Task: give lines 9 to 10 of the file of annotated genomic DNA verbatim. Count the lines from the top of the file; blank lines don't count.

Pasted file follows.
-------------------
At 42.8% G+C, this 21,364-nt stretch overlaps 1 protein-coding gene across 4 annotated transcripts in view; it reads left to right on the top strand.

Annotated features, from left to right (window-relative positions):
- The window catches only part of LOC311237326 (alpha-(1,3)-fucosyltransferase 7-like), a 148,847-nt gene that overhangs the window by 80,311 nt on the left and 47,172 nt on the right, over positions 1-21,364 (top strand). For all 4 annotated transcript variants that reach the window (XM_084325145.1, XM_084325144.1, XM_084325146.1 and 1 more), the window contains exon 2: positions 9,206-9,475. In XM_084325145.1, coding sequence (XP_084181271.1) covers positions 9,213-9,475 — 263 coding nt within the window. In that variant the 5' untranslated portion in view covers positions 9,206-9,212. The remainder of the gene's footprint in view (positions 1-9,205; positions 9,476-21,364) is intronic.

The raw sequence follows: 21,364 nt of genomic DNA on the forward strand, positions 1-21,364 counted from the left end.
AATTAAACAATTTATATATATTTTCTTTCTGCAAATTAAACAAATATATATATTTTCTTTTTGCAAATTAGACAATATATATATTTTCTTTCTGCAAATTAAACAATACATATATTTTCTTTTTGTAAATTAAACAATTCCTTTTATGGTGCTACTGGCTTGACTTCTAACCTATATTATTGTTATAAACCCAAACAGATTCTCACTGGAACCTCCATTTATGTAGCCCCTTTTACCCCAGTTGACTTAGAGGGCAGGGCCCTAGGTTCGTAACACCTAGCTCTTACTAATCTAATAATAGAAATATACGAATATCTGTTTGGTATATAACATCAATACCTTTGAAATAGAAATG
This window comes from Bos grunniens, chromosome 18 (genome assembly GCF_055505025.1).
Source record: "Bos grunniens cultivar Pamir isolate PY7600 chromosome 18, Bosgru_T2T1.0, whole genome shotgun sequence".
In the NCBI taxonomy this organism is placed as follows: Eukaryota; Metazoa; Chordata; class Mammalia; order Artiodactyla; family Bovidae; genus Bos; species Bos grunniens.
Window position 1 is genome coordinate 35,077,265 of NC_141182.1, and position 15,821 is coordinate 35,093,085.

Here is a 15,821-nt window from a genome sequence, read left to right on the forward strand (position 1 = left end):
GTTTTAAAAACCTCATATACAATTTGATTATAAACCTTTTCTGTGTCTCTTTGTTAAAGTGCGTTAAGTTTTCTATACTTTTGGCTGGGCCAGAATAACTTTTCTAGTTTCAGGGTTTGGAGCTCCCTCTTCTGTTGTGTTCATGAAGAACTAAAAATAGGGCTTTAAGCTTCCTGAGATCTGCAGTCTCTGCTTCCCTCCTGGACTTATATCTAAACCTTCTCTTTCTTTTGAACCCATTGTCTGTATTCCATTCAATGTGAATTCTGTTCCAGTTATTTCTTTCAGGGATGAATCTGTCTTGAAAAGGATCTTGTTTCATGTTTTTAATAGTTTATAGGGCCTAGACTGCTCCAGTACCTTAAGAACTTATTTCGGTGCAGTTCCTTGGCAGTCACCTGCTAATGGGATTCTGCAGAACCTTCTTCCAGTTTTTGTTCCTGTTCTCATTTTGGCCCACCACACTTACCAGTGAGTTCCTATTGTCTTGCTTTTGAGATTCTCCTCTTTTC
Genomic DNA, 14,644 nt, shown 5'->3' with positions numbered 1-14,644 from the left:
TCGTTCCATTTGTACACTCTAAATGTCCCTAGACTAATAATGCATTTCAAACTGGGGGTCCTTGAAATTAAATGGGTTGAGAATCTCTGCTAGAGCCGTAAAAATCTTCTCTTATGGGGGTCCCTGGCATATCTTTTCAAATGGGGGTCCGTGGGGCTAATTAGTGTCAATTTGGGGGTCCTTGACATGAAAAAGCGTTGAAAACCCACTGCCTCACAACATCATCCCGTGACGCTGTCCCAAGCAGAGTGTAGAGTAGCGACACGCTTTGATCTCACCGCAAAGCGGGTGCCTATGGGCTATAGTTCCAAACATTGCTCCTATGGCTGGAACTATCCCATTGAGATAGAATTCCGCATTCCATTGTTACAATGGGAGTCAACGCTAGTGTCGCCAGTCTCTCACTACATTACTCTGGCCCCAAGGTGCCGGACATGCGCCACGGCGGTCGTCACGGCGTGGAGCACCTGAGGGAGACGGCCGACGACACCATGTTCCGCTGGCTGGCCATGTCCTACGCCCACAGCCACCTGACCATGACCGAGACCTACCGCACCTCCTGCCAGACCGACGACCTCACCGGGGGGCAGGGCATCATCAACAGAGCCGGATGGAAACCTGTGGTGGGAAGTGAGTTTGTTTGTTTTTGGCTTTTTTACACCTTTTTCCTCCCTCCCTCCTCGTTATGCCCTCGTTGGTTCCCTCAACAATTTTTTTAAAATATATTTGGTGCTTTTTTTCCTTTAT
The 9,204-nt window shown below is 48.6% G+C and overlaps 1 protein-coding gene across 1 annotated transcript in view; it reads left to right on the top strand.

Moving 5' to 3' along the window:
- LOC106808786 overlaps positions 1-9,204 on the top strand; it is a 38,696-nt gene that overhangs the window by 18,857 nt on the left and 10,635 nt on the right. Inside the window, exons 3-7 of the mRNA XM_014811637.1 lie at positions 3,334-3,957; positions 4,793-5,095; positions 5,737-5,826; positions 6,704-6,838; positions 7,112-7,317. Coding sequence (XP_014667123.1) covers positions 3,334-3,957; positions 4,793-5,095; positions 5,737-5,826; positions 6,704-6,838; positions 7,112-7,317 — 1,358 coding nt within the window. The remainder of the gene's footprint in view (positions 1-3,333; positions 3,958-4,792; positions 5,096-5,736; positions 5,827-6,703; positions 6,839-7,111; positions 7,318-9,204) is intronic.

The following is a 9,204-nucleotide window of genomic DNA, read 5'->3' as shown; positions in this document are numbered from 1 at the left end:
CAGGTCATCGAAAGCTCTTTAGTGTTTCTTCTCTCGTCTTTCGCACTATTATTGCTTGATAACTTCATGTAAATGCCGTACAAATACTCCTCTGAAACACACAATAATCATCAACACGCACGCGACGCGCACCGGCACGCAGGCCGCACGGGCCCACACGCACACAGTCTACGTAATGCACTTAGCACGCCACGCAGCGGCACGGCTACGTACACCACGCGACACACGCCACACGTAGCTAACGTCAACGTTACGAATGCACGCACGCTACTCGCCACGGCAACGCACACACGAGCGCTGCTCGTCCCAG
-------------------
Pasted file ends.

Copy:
Window position 1 is genome coordinate 35,077,265 of NC_141182.1, and position 15,821 is coordinate 35,093,085.

Here is a 15,821-nt window from a genome sequence, read left to right on the forward strand (position 1 = left end):